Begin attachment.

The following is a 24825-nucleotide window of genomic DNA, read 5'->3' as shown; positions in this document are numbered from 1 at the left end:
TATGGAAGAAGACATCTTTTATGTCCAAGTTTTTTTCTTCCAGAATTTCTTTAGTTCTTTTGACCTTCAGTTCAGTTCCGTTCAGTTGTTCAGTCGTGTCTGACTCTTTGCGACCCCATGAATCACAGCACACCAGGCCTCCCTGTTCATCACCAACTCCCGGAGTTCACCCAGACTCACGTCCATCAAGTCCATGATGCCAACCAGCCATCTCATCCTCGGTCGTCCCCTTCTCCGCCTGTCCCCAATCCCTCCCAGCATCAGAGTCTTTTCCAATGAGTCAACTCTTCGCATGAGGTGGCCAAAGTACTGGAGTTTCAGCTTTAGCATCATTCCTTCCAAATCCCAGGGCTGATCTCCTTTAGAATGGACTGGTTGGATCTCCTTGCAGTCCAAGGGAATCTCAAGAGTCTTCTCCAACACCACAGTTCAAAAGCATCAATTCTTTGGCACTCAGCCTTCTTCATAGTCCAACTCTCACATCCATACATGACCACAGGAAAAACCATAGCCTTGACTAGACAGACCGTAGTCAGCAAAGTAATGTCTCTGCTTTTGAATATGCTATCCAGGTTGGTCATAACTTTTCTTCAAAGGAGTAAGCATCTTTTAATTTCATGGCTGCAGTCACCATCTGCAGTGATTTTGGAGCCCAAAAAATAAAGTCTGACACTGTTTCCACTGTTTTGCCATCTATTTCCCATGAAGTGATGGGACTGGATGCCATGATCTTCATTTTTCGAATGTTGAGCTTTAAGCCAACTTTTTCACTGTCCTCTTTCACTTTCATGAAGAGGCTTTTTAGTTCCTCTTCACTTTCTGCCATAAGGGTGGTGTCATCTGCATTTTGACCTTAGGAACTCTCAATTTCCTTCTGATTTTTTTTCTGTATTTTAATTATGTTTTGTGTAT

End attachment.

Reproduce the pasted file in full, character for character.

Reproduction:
The following is a 24825-nucleotide window of genomic DNA, read 5'->3' as shown; positions in this document are numbered from 1 at the left end:
TATGGAAGAAGACATCTTTTATGTCCAAGTTTTTTTCTTCCAGAATTTCTTTAGTTCTTTTGACCTTCAGTTCAGTTCCGTTCAGTTGTTCAGTCGTGTCTGACTCTTTGCGACCCCATGAATCACAGCACACCAGGCCTCCCTGTTCATCACCAACTCCCGGAGTTCACCCAGACTCACGTCCATCAAGTCCATGATGCCAACCAGCCATCTCATCCTCGGTCGTCCCCTTCTCCGCCTGTCCCCAATCCCTCCCAGCATCAGAGTCTTTTCCAATGAGTCAACTCTTCGCATGAGGTGGCCAAAGTACTGGAGTTTCAGCTTTAGCATCATTCCTTCCAAATCCCAGGGCTGATCTCCTTTAGAATGGACTGGTTGGATCTCCTTGCAGTCCAAGGGAATCTCAAGAGTCTTCTCCAACACCACAGTTCAAAAGCATCAATTCTTTGGCACTCAGCCTTCTTCATAGTCCAACTCTCACATCCATACATGACCACAGGAAAAACCATAGCCTTGACTAGACAGACCGTAGTCAGCAAAGTAATGTCTCTGCTTTTGAATATGCTATCCAGGTTGGTCATAACTTTTCTTCAAAGGAGTAAGCATCTTTTAATTTCATGGCTGCAGTCACCATCTGCAGTGATTTTGGAGCCCAAAAAATAAAGTCTGACACTGTTTCCACTGTTTTGCCATCTATTTCCCATGAAGTGATGGGACTGGATGCCATGATCTTCATTTTTCGAATGTTGAGCTTTAAGCCAACTTTTTCACTGTCCTCTTTCACTTTCATGAAGAGGCTTTTTAGTTCCTCTTCACTTTCTGCCATAAGGGTGGTGTCATCTGCATTTTGACCTTAGGAACTCTCAATTTCCTTCTGATTTTTTTTCTGTATTTTAATTATGTTTTGTGTAT